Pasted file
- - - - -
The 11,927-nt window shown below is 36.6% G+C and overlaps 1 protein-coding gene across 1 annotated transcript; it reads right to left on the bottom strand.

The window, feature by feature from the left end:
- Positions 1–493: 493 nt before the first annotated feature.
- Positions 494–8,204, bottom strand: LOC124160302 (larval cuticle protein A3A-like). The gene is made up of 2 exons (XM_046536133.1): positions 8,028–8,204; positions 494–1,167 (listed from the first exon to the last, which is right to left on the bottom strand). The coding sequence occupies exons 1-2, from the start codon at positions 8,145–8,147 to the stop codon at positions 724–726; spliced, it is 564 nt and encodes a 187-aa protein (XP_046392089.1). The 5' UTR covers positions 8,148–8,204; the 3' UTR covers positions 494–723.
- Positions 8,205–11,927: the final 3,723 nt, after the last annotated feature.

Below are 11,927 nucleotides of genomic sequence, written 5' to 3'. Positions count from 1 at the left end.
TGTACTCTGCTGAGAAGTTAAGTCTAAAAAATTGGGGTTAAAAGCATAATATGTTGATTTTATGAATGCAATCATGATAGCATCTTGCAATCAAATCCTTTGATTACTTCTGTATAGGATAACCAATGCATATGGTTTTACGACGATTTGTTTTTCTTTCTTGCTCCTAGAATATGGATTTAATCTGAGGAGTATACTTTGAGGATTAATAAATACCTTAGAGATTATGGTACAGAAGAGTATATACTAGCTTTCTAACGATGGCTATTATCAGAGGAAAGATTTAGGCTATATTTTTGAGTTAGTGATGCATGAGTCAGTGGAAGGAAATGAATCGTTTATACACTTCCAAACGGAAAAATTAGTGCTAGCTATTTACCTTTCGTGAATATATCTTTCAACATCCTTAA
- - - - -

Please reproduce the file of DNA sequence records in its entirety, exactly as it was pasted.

The 11,927-nt window shown below is 36.6% G+C and overlaps 1 protein-coding gene across 1 annotated transcript; it reads right to left on the bottom strand.

The window, feature by feature from the left end:
- Positions 1–493: 493 nt before the first annotated feature.
- Positions 494–8,204, bottom strand: LOC124160302 (larval cuticle protein A3A-like). The gene is made up of 2 exons (XM_046536133.1): positions 8,028–8,204; positions 494–1,167 (listed from the first exon to the last, which is right to left on the bottom strand). The coding sequence occupies exons 1-2, from the start codon at positions 8,145–8,147 to the stop codon at positions 724–726; spliced, it is 564 nt and encodes a 187-aa protein (XP_046392089.1). The 5' UTR covers positions 8,148–8,204; the 3' UTR covers positions 494–723.
- Positions 8,205–11,927: the final 3,723 nt, after the last annotated feature.

Below are 11,927 nucleotides of genomic sequence, written 5' to 3'. Positions count from 1 at the left end.
TGTACTCTGCTGAGAAGTTAAGTCTAAAAAATTGGGGTTAAAAGCATAATATGTTGATTTTATGAATGCAATCATGATAGCATCTTGCAATCAAATCCTTTGATTACTTCTGTATAGGATAACCAATGCATATGGTTTTACGACGATTTGTTTTTCTTTCTTGCTCCTAGAATATGGATTTAATCTGAGGAGTATACTTTGAGGATTAATAAATACCTTAGAGATTATGGTACAGAAGAGTATATACTAGCTTTCTAACGATGGCTATTATCAGAGGAAAGATTTAGGCTATATTTTTGAGTTAGTGATGCATGAGTCAGTGGAAGGAAATGAATCGTTTATACACTTCCAAACGGAAAAATTAGTGCTAGCTATTTACCTTTCGTGAATATATCTTTCAACATCCTTAA